The FTSE And The 50 EMA.

*Looking at the use of the 50EMA on multiple timeframes on the FTSE100 index*

Welcome back to the blog! In this blog post I am going to continue on with this weeks theme which is trading using moving averages, in particular the 50 period exponential moving average (EMA). On Monday I shared with you an existing blog post that looked at the different moving averages, their uses and how I personally incorporate them in to my technical analysis.

You can read that blog post by clicking on the link below.

As it stands, I am actually not entered in to any FX currency trades and there is a very good reason for this… I haven’t found any good trade set ups that I like enough to warrant risking capital. It is perfectly acceptable to not be holding any trade positions. Most trading strategies will not always produce trade set ups every day of every week and it is important not to skew away from your rules and start taking lower quality trade set ups. This is where you will begin to take unnecessary losses.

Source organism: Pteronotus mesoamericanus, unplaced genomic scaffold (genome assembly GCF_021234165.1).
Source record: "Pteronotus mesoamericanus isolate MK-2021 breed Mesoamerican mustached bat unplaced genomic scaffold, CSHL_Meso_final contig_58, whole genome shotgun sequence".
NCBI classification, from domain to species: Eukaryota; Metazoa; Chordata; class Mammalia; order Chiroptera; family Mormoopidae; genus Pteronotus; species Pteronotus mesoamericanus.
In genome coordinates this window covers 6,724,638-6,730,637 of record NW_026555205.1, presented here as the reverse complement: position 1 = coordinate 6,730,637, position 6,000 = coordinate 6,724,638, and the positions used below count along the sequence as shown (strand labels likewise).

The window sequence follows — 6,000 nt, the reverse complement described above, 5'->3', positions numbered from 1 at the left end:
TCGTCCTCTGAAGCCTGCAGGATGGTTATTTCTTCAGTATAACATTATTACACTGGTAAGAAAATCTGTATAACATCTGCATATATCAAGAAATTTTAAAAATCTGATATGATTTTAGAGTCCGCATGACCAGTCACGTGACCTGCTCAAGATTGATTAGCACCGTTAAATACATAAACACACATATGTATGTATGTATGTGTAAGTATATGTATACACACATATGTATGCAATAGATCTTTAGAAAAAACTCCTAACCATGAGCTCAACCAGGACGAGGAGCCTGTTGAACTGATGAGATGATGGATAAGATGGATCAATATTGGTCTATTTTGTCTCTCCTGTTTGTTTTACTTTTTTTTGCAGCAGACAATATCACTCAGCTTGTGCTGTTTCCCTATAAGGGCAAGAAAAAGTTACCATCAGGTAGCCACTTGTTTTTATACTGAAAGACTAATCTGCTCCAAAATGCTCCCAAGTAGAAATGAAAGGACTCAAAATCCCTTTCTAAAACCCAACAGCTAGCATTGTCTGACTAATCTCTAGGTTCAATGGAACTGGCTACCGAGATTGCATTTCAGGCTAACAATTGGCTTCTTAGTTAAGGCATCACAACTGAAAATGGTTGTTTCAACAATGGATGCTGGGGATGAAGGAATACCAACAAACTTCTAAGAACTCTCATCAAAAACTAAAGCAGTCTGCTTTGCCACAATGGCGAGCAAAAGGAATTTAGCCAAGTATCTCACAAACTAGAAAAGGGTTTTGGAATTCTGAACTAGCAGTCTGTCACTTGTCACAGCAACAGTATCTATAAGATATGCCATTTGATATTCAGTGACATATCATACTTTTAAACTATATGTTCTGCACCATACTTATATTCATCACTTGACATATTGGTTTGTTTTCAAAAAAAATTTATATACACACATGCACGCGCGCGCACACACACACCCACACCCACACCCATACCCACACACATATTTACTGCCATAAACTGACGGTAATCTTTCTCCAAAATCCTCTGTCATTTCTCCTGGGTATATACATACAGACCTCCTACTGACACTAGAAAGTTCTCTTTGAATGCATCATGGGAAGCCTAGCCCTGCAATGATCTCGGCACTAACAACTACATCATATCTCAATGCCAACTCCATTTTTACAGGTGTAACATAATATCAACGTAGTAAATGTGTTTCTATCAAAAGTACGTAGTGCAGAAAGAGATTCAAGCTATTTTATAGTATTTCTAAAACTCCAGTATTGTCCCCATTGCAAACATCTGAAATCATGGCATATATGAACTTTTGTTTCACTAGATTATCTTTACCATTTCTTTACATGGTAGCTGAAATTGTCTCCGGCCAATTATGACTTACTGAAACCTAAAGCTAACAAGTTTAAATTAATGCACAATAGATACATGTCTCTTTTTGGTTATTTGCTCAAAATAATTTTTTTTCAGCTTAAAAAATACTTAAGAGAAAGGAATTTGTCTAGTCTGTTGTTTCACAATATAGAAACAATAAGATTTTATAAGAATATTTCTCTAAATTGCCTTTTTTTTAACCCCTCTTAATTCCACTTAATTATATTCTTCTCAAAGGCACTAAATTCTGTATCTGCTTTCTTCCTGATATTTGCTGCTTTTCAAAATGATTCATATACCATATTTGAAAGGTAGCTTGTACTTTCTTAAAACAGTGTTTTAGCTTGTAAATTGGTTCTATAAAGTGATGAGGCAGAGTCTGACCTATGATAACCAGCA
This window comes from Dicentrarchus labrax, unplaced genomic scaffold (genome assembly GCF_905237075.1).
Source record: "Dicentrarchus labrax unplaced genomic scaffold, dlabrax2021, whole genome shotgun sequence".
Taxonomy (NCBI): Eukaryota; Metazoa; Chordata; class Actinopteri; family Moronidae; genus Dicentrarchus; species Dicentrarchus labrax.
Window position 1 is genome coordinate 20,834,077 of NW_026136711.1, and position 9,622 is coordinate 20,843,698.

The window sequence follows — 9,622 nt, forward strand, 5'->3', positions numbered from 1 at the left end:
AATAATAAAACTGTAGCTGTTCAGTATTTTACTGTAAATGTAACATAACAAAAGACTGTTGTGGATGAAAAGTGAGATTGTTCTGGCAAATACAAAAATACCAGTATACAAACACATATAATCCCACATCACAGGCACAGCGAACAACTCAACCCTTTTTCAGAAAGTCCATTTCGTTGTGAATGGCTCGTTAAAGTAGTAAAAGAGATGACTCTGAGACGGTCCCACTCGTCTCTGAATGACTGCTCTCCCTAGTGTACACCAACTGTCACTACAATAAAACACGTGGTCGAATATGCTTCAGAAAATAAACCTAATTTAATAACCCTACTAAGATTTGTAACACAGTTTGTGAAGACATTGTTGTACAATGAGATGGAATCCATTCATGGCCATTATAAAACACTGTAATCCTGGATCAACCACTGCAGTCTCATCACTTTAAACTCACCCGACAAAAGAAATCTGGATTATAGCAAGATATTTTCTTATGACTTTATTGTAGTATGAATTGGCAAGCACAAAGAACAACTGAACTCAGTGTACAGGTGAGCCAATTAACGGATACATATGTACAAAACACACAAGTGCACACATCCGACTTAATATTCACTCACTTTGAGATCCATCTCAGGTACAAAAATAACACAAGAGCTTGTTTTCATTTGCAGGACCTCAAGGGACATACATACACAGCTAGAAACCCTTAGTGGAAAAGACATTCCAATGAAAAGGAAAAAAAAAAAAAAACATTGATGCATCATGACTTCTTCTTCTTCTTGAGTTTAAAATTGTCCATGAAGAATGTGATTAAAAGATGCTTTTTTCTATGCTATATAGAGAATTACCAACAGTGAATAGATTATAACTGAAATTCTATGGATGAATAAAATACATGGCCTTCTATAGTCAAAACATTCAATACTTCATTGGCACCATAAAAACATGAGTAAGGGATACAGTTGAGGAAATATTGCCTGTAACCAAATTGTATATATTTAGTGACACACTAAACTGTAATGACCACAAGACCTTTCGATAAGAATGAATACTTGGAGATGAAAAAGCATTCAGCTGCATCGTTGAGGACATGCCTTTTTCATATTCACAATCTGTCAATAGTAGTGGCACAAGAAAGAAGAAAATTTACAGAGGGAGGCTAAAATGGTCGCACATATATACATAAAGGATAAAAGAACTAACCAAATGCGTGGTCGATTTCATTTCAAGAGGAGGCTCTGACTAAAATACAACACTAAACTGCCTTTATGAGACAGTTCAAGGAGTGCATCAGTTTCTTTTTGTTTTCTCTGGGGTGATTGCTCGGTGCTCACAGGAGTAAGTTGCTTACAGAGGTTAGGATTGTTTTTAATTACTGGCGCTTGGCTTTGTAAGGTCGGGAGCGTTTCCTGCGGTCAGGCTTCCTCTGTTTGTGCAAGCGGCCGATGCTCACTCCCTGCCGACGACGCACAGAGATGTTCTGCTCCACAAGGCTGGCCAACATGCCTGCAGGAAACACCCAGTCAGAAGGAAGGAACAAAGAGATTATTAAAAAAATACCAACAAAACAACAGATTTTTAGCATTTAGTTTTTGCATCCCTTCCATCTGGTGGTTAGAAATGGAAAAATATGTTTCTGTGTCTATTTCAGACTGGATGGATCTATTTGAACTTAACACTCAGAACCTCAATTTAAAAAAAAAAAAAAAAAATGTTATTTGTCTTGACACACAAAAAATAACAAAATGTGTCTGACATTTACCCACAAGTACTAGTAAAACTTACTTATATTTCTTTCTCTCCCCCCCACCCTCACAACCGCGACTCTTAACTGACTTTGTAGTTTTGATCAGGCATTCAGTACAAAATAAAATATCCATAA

I am however still holding 3 other trades.

  • Trade 1 – Dow Jones short trade.
  • Trade 2 – Tesla stock options put spread trade.
  • Trade 3 – FTSE 100 short trade(s).

I much prefer the look of trading equities over FX currencies right now because FX volatility is now significantly higher than stock market volatility (VIX). This is shown on the chart below.

VIX Index vs FX Volatility Index

The chart above shows the VIX Index vs the JPMorgan Global FX Volatility Index. This can then be used to quantify and compare Volatility of 2 separate markets. The VIX represents the stock markets calculated from the S&P500 and the JPM FX “VIX” represents global currencies. As you can see on the chart, in the near term from late July until now, FX volatility has rocketed from around 7.0 up to the current levels above 9.0. This is an increase of almost 30% where as stock market volatility has continued to drop.

It is mainly USD weakness that is pushing this and traders are uncertain of what is to come considering the global increase in money supply of all currencies but in particular the majors and the USD which is the global reserve. I personally cannot see why Euro or GBP deserves strong buying but when traded against the Dollar and the Fed’s unprecedented money supply, it makes sense. It is currently a case of buying the weak vs the weaker.

Now let’s get back to the FTSE100 index chart and apply the 50 EMA and the 200 EMA to multiple timeframes to compare them. I will talk you through exactly what I see on each timeframe.